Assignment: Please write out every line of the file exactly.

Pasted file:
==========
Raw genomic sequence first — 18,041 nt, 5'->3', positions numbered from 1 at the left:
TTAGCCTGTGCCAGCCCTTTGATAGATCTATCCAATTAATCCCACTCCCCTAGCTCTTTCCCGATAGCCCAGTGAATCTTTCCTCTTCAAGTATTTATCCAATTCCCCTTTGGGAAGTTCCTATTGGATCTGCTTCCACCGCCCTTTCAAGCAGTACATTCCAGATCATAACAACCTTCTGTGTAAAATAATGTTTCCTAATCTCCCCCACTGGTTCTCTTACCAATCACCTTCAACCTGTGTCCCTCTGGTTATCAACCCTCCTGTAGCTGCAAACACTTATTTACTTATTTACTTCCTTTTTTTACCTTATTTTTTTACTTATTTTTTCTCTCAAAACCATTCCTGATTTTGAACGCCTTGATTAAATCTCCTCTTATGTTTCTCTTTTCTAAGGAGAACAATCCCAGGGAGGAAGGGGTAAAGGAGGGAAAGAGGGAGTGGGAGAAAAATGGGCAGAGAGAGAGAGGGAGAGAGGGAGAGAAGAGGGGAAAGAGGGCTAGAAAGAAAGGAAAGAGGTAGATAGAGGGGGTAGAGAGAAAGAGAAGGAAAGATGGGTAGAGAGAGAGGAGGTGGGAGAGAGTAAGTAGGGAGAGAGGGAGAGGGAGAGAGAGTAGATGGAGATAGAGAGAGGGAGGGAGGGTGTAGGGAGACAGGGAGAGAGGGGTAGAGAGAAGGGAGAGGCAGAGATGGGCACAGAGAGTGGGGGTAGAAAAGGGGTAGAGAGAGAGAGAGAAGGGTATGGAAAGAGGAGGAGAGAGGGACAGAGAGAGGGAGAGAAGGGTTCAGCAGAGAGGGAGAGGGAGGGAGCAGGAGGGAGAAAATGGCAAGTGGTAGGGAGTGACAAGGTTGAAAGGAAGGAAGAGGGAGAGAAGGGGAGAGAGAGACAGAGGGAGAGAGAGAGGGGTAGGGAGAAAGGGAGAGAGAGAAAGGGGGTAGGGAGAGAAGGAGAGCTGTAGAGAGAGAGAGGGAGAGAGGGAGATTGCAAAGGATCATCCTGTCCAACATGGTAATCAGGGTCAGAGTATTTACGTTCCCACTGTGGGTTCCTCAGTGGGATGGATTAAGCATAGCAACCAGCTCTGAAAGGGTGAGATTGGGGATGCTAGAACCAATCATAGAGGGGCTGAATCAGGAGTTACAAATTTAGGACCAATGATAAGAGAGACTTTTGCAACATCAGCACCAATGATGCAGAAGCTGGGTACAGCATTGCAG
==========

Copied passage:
Raw genomic sequence first — 18,041 nt, 5'->3', positions numbered from 1 at the left:
TTAGCCTGTGCCAGCCCTTTGATAGATCTATCCAATTAATCCCACTCCCCTAGCTCTTTCCCGATAGCCCAGTGAATCTTTCCTCTTCAAGTATTTATCCAATTCCCCTTTGGGAAGTTCCTATTGGATCTGCTTCCACCGCCCTTTCAAGCAGTACATTCCAGATCATAACAACCTTCTGTGTAAAATAATGTTTCCTAATCTCCCCCACTGGTTCTCTTACCAATCACCTTCAACCTGTGTCCCTCTGGTTATCAACCCTCCTGTAGCTGCAAACACTTATTTACTTATTTACTTCCTTTTTTTACCTTATTTTTTTACTTATTTTTTCTCTCAAAACCATTCCTGATTTTGAACGCCTTGATTAAATCTCCTCTTATGTTTCTCTTTTCTAAGGAGAACAATCCCAGGGAGGAAGGGGTAAAGGAGGGAAAGAGGGAGTGGGAGAAAAATGGGCAGAGAGAGAGAGGGAGAGAGGGAGAGAAGAGGGGAAAGAGGGCTAGAAAGAAAGGAAAGAGGTAGATAGAGGGGGTAGAGAGAAAGAGAAGGAAAGATGGGTAGAGAGAGAGGAGGTGGGAGAGAGTAAGTAGGGAGAGAGGGAGAGGGAGAGAGAGTAGATGGAGATAGAGAGAGGGAGGGAGGGTGTAGGGAGACAGGGAGAGAGGGGTAGAGAGAAGGGAGAGGCAGAGATGGGCACAGAGAGTGGGGGTAGAAAAGGGGTAGAGAGAGAGAGAGAAGGGTATGGAAAGAGGAGGAGAGAGGGACAGAGAGAGGGAGAGAAGGGTTCAGCAGAGAGGGAGAGGGAGGGAGCAGGAGGGAGAAAATGGCAAGTGGTAGGGAGTGACAAGGTTGAAAGGAAGGAAGAGGGAGAGAAGGGGAGAGAGAGACAGAGGGAGAGAGAGAGGGGTAGGGAGAAAGGGAGAGAGAGAAAGGGGGTAGGGAGAGAAGGAGAGCTGTAGAGAGAGAGAGGGAGAGAGGGAGATTGCAAAGGATCATCCTGTCCAACATGGTAATCAGGGTCAGAGTATTTACGTTCCCACTGTGGGTTCCTCAGTGGGATGGATTAAGCATAGCAACCAGCTCTGAAAGGGTGAGATTGGGGATGCTAGAACCAATCATAGAGGGGCTGAATCAGGAGTTACAAATTTAGGACCAATGATAAGAGAGACTTTTGCAACATCAGCACCAATGATGCAGAAGCTGGGTACAGCATTGCAG